Liberal Democrats from the North haven’t had much success in recent presidential elections — not Hubert Humphrey, not George McGovern, not Walter Mondale, not Mike Dukakis, and not John Kerry. Democratic southerners — Lyndon Johnson, Jimmy Carter, and Bill Clinton — have done quite a bit better.
Sen. Barack Obama, of Illinois, knows this history. So why does he think he can be the first Northern liberal Democratic president since John F. Kennedy edged out Richard Nixon almost a half-century ago?
First, there is no incumbent president or vice president running for the first time in over 50 years. Add a controversial war, an unpopular incumbent, and a shaky economy, and you’ve got a wide-open race full of voters rethinking things as never before.
Second, as the first African-American candidate to seriously contend for either party’s nomination, Obama offers Americans a sort of collective redemption at home and admiration abroad.
When Obama’s wife, Michelle, stated that she had never been proud of America until her husband ran for office, she made explicit what seems to be the campaign’s implicit contract: Vote for Obama and, at last, America, you can prove you are not a racist country and finally heal centuries-old wounds.
Many Americans are also tired of the flag-burning, embassy-storming, and other virulent — and often violent — anti-Americanism broadcast into our homes from overseas. They apparently hope a young President Obama would recast the United States as a hip, likable, multicultural society, marking an end to the stereotype of the U.S. as a stodgy white-guy superpower.
Third, and most important, Obama still continues to talk in platitudes of hope and change. His delivery is excellent and so far how he speaks rather than what he says is what has mesmerized crowds. Indeed, if Obama were honestly to articulate in any detail what he has stood for, then his long laundry list of new taxes and social programs might not be so warmly received.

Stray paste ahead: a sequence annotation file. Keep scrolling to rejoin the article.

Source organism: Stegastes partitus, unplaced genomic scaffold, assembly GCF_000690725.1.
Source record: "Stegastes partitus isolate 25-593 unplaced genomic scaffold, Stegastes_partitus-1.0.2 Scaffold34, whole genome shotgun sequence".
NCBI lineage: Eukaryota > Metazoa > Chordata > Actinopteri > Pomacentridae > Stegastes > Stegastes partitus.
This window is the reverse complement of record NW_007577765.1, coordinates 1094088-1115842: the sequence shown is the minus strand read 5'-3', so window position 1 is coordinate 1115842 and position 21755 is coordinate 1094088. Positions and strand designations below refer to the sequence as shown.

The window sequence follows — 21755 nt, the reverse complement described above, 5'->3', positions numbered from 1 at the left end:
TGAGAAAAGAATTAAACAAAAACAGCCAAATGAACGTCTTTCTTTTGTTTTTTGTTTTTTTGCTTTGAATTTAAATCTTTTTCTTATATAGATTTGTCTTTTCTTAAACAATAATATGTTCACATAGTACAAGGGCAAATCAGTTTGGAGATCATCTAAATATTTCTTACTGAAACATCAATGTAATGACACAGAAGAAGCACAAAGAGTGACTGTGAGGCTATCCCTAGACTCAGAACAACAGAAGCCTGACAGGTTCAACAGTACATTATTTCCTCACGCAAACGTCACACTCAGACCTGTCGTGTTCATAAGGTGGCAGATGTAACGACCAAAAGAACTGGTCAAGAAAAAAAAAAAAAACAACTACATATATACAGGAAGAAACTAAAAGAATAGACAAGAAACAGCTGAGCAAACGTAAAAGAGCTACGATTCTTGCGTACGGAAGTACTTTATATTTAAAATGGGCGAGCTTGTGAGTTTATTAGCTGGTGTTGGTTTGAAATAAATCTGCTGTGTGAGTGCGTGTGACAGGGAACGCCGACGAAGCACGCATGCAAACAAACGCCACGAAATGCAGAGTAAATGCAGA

There is surely a reason why various monitoring groups have given Obama an almost-perfect liberal ranking based on his Senate votes.
He favors re-negotiating NAFTA and threatening to raise some trade barriers, on the premise the United States cannot compete abroad — and that other countries won’t follow suit and retaliate.
His version of the war on terror is largely a story of lost civil liberties and eroding the Constitution, not that we’ve done something right these past six years to prevent another 9/11.
He’s spoken of the surge as a failure — not a success that has stabilized Iraq and paved the way for a downsizing soon of American troops there.
And he believes Iran has grown into a threat not just because of its desire to spread radical Islam, acquire the bomb, destabilize its neighbors, and destroy Israel, but also in large part due either to our presence in Iraq or to our diplomatic failure to talk and engage with Mahmoud Ahmadinejad.
In a broader sense, the pessimistic Obama theme is that elites have stacked the deck against the average Joe, who can’t get a doctor, pay for his children’s college education, or pay his mortgage. Therefore, we must take back more income from the better-paid and hire a lot more people in government like Barack Obama to more wisely administer the money.
Obama’s overall message — to the extent we know from cross-examination and position papers — seems very different from Bill Clinton’s, who reformed welfare, advocated free trade, held the line on government growth and spending, advocated strong international engagement, and emphasized crime fighting. Indeed, at home and abroad it’s more reminiscent of George McGovern’s hoped-for changes.
The irony is that Obama really does offer a change — not just in matters of youth, race, and eloquence, but also in that we have not seen such a leftish philosophy on the national scene in over a generation.
His handlers should let Obama be Obama — in the manner that true believers once demanded that handlers stop sugarcoating Ronald Reagan and instead let him make the case for his bedrock conservative beliefs.
Obama should now follow through on his promises of a new politics of candor and transparency, and use his magnetism and persuasive skills to make the detailed liberal case for more taxes on the wealthier for more government services for the majority along with trade protectionism as the proper antidote to our problems.
Who knows? Maybe today’s indebted Americans really do want to move leftward toward a centralized European model. But the voters should at least be given the chance to understand fully in 2008 what they may well get in 2009 and beyond.
– Victor Davis Hanson is a senior fellow at the Hoover Institution and author, most recently, of A War Like No Other: How the Athenians and Spartans Fought the Peloponnesian War.
© 2008 TRIBUNE MEDIA SERVICES, INC.